In a space devoid of material context, far from the real world, in a virtual space more similar to human memory or artificial intelligence, pop icons of science fiction films, “godzilla-like” monsters, flying saucers, plasma guns, aeroplanes, robots reminding us of the 1960s’ tin toys are mixed together into graphic signs and forms closer to comics and animation than to cinema, as if featuring on the poster of an imaginary, but iconic disaster movie without story nor action.
Quotes from Carpenter’s film “They Live” become a homage to street art, creating a New York atmosphere. Letters that mingle to the setting, all trapped in the virtual space of this “baconian” memory.
The work reflects on how we imagined the future in the past, how we have stored it thanks to the seventh art, and what stereotypes we created of it in our minds, in an attempt to be free of our fear of the future awaiting us and to be able to see it in three dimensions.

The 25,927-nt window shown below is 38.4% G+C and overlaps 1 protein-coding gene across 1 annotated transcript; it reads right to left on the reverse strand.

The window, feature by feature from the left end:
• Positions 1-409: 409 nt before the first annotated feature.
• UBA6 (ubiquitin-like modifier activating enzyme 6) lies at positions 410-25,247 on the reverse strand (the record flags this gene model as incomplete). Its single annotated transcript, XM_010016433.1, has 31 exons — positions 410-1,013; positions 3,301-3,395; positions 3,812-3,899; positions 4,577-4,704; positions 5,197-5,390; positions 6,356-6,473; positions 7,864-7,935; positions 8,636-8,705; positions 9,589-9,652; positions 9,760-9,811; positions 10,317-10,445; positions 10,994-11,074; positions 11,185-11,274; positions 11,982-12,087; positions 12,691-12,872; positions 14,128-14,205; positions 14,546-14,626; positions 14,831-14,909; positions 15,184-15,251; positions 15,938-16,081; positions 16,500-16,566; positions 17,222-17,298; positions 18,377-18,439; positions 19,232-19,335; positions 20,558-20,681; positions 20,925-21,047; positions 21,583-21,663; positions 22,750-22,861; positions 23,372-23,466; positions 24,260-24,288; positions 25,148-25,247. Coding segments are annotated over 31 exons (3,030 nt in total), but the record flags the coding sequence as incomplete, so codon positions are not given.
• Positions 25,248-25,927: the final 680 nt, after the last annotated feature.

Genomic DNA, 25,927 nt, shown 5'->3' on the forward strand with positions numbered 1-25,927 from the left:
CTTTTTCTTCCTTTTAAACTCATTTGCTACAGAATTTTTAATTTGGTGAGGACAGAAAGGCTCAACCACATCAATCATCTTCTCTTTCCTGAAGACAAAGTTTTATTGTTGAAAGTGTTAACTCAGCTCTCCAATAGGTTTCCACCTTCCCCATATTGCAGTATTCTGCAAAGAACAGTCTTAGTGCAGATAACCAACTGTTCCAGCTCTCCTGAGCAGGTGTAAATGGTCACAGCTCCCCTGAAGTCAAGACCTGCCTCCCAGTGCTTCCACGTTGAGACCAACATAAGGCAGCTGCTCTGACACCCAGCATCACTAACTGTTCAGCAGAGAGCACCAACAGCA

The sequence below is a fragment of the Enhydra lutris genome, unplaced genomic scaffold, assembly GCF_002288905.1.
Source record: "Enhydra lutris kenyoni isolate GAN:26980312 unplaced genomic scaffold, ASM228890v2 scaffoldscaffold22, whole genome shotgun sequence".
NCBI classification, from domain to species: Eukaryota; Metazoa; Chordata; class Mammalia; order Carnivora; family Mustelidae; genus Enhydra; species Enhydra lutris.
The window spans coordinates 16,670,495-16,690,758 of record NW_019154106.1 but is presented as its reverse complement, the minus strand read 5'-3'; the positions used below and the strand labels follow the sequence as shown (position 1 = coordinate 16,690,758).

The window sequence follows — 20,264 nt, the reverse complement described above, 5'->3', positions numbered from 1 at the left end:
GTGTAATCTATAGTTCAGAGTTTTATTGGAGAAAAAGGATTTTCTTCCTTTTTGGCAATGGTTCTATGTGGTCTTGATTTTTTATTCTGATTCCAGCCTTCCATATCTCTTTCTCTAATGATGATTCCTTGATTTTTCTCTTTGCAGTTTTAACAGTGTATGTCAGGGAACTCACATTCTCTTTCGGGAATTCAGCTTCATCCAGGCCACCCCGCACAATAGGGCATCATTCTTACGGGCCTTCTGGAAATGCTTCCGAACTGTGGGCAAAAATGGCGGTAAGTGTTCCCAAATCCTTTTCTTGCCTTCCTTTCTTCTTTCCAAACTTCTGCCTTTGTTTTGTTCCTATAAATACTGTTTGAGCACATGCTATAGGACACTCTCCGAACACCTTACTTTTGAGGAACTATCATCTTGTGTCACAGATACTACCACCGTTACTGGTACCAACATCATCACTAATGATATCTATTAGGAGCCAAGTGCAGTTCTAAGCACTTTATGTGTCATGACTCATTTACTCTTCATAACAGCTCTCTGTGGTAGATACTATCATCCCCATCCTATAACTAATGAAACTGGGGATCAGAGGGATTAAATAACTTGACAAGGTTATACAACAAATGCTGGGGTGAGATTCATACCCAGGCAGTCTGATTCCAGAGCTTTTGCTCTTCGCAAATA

Eleuro was born in Turin in 1983 and showed an interest in drawing at an early age. At the age of 13 he discovered graffiti and writing, and went through various stages in his training, taking an interest in comics, animation, illustration, commercial characters as well as more classic forms of figurative art.
His works open the door to “a psychedelic and virtual world of tremendous joy” in which the ultra-pop icons of the collective imagination are stored and mixed within a short-circuited memory. His favourite techniques range from large-scale graffiti to illustration.